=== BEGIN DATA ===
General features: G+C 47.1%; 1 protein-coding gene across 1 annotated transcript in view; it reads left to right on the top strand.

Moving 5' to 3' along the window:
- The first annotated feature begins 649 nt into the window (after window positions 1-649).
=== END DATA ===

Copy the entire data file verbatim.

General features: G+C 47.1%; 1 protein-coding gene across 1 annotated transcript in view; it reads left to right on the top strand.

Moving 5' to 3' along the window:
- The first annotated feature begins 649 nt into the window (after window positions 1-649).